How to Survive Winter in Quebec Without Freezing to Death

A man that is standing in the snow

While some believe that an underground city appears as soon as snow begins to fall in Montreal and that’s how everyone survives the winter, it’s actually quite possible to live normally even at 14° F — provided you’re equipped and ready for the winter. Here are some tips that could save your skin, literally.

“To have a good winter, there’s an easy recipe: you buy a good coat and a good pair of boots,” Isabelle Deslauriers begins, speaking from the middle of her workshop where she’s been making winter coats since 2013. “These are coats that are close to the body and very warm, that can be worn down to -13° F and up tp 41° F too,” says the craftswoman at the heart of the Desloups brand, proud to offer creations that keep city-dwellers warm.

Another important rule to follow is to keep your feet dry. “It is essential to dry your boots when you go home. We often forget it,” says the Quebecker, who recommends using boot dryers (about $10 to $40). “With this in your boots every night, you’re guaranteed to have a good day the next day.”

In fact, if, during the winter, you sometimes don’t feel your toes when you walk in a few inches of snow, it’s because your socks are soaked and your shoes are too old, too cheap, or not durable enough to handle the weather. Essentially, you didn’t have the right boots. Before winter, you have to find the right shoe for your feet.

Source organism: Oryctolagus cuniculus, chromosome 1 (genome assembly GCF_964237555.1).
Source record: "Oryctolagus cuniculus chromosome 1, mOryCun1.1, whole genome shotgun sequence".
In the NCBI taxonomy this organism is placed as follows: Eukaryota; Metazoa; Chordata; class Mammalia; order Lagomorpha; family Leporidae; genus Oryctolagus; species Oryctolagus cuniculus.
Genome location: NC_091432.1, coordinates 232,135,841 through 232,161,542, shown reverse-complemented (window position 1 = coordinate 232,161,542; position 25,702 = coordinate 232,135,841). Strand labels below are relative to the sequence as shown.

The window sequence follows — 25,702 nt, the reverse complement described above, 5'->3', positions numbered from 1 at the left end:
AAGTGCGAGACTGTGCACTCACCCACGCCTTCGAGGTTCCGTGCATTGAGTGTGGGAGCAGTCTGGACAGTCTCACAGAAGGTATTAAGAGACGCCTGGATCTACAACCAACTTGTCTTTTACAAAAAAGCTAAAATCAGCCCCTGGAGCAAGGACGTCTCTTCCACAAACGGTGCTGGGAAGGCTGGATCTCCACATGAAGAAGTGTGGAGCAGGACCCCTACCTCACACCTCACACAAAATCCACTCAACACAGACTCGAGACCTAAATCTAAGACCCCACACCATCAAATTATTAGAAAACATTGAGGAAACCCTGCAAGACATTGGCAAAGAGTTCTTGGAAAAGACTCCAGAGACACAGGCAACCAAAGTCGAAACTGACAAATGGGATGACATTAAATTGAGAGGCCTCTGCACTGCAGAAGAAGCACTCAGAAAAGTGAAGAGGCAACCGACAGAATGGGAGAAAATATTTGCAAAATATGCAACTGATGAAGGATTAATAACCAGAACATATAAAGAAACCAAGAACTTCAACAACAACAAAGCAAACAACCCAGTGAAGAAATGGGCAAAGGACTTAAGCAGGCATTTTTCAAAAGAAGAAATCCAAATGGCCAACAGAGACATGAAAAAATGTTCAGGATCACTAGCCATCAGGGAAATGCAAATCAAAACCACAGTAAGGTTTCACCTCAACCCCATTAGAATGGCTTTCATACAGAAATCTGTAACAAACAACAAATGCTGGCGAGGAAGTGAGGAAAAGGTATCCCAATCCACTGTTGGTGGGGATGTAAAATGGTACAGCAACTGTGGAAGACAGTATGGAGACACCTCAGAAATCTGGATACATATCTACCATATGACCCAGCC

As for the famous onion technique — when you accumulate several layers of clothing —Deslauriers is skeptical. “You don’t do that unless you have technical clothing [specially designed for winter] that really keeps you warm, or unless you’re adding a fleece under your coat.”

As for protecting your legs, don’t hesitate to buy snow pants. “I put them over my tights. When it’s -4° F, it keeps me from freezing I, for example, put them on top of my tights: when it’s -20°, it keeps me from freezing while walking,” says Deslauriers.

The thing to get rid of? Cotton undergarments. “Fur is also not essential. It’s more of an aesthetic choice in reality,” explains Deslauriers. It is nevertheless, she says, essential to have a deep hood so that the wind doesn’t reach the face. “You need a hood that fits snugly on the head and properly covers the skull. Then you can add, if you want, a fitted beanie underneath.”

Additionally, the editorial staff in Montreal would like to point out that it is necessary that the beanie cover both ears completely (forget the hipster style in the middle of the Canadian winter). Finally, add an oversized scarf (scarf) to cover your neck and chest.

On the budget side, you’ll have to shell out quite a bit of money, but it’s all worth it. “Expect to spend about $500 for a really good coat that can be kept for an average of 5 years. When you have a good coat, you enjoy winter! You’re happy to get outside, you’re not cold.”

You can also expect around $250 for high (mid-calf), warm, lined, and waterproof boots with, if possible, thick soles. “That’s what it takes to deal with slush, mud, and pools of water.”

Once you’re bundled up, you can actually enjoy Igloofest and the Quebec Winter Carnival!

List of accessories to perfect your winter outfit:

crampons/shoe grips for snow and ice
a fitted beanie
a neck warmer
long underwear / long johns (not to be confused with leggings)
hand warmers (you’ll quickly understand why)
padded gloves (suitable for touch screens)

This article has been translated from an article on our sister site, Maudits Français.

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